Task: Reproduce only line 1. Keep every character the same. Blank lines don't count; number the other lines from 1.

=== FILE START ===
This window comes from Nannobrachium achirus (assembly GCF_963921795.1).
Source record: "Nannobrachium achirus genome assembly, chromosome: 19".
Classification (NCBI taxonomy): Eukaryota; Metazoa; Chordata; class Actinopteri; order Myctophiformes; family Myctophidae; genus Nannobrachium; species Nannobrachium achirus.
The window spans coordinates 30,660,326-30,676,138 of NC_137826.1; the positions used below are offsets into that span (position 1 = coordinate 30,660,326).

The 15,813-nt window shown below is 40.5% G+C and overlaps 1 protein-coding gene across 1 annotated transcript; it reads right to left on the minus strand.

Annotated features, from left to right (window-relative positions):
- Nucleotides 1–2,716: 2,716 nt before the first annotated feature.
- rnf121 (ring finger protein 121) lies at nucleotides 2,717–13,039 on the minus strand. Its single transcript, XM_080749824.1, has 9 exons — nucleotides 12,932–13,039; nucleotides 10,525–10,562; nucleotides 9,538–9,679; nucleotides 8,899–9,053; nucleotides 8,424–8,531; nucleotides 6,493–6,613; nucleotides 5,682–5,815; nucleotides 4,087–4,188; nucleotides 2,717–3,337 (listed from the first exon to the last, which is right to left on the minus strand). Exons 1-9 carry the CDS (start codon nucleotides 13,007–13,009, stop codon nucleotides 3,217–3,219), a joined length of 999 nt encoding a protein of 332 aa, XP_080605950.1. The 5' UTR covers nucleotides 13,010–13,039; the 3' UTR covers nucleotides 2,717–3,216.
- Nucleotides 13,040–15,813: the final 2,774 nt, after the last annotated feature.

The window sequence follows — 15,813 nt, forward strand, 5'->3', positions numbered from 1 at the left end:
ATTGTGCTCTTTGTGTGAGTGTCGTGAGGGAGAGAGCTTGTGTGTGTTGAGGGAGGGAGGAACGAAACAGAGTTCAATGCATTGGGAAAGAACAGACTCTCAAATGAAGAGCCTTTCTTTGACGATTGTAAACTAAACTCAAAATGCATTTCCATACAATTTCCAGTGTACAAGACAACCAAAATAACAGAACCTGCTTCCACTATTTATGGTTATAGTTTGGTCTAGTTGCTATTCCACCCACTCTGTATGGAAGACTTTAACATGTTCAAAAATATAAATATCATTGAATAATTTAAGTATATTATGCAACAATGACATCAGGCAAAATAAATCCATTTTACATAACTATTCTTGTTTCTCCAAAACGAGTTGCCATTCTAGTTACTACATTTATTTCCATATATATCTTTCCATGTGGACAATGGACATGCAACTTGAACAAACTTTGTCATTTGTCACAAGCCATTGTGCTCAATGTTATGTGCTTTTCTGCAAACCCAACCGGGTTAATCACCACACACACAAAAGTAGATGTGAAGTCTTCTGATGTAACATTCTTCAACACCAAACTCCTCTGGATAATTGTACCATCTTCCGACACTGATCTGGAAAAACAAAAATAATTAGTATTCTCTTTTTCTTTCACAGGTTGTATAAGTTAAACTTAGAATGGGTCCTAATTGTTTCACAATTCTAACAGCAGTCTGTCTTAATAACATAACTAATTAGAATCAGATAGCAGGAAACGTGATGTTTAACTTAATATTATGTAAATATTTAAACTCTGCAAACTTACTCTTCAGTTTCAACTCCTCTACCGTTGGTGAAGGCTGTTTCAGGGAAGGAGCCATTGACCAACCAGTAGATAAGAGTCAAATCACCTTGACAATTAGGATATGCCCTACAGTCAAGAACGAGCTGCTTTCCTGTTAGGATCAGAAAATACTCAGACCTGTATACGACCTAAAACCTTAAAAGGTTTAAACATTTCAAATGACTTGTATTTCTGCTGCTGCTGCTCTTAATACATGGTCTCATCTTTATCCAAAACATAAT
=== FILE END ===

This window comes from Nannobrachium achirus (assembly GCF_963921795.1).